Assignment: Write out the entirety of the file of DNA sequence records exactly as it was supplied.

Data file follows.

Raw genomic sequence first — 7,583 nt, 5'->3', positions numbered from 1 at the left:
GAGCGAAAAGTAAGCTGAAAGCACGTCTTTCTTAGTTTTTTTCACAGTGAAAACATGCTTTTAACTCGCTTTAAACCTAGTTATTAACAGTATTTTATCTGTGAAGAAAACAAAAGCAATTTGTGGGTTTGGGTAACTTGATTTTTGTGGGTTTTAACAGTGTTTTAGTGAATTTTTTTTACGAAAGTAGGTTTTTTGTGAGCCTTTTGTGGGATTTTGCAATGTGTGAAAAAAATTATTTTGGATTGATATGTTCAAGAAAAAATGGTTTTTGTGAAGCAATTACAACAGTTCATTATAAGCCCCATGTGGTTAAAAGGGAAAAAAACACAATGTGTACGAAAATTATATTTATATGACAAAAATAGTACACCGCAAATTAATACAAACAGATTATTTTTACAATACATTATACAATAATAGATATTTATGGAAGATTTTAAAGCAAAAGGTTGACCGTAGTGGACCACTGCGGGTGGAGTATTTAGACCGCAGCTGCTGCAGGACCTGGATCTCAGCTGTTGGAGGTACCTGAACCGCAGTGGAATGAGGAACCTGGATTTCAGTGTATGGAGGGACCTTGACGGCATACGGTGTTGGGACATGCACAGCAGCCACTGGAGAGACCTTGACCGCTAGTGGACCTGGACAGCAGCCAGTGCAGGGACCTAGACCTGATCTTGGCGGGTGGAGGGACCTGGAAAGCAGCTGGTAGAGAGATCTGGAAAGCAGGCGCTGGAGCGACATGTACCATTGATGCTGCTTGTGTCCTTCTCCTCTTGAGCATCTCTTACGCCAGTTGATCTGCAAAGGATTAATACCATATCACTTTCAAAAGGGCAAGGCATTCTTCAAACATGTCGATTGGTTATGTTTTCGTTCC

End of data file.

Raw genomic sequence first — 7,583 nt, 5'->3', positions numbered from 1 at the left:
GAGCGAAAAGTAAGCTGAAAGCACGTCTTTCTTAGTTTTTTTCACAGTGAAAACATGCTTTTAACTCGCTTTAAACCTAGTTATTAACAGTATTTTATCTGTGAAGAAAACAAAAGCAATTTGTGGGTTTGGGTAACTTGATTTTTGTGGGTTTTAACAGTGTTTTAGTGAATTTTTTTTACGAAAGTAGGTTTTTTGTGAGCCTTTTGTGGGATTTTGCAATGTGTGAAAAAAATTATTTTGGATTGATATGTTCAAGAAAAAATGGTTTTTGTGAAGCAATTACAACAGTTCATTATAAGCCCCATGTGGTTAAAAGGGAAAAAAACACAATGTGTACGAAAATTATATTTATATGACAAAAATAGTACACCGCAAATTAATACAAACAGATTATTTTTACAATACATTATACAATAATAGATATTTATGGAAGATTTTAAAGCAAAAGGTTGACCGTAGTGGACCACTGCGGGTGGAGTATTTAGACCGCAGCTGCTGCAGGACCTGGATCTCAGCTGTTGGAGGTACCTGAACCGCAGTGGAATGAGGAACCTGGATTTCAGTGTATGGAGGGACCTTGACGGCATACGGTGTTGGGACATGCACAGCAGCCACTGGAGAGACCTTGACCGCTAGTGGACCTGGACAGCAGCCAGTGCAGGGACCTAGACCTGATCTTGGCGGGTGGAGGGACCTGGAAAGCAGCTGGTAGAGAGATCTGGAAAGCAGGCGCTGGAGCGACATGTACCATTGATGCTGCTTGTGTCCTTCTCCTCTTGAGCATCTCTTACGCCAGTTGATCTGCAAAGGATTAATACCATATCACTTTCAAAAGGGCAAGGCATTCTTCAAACATGTCGATTGGTTATGTTTTCGTTCC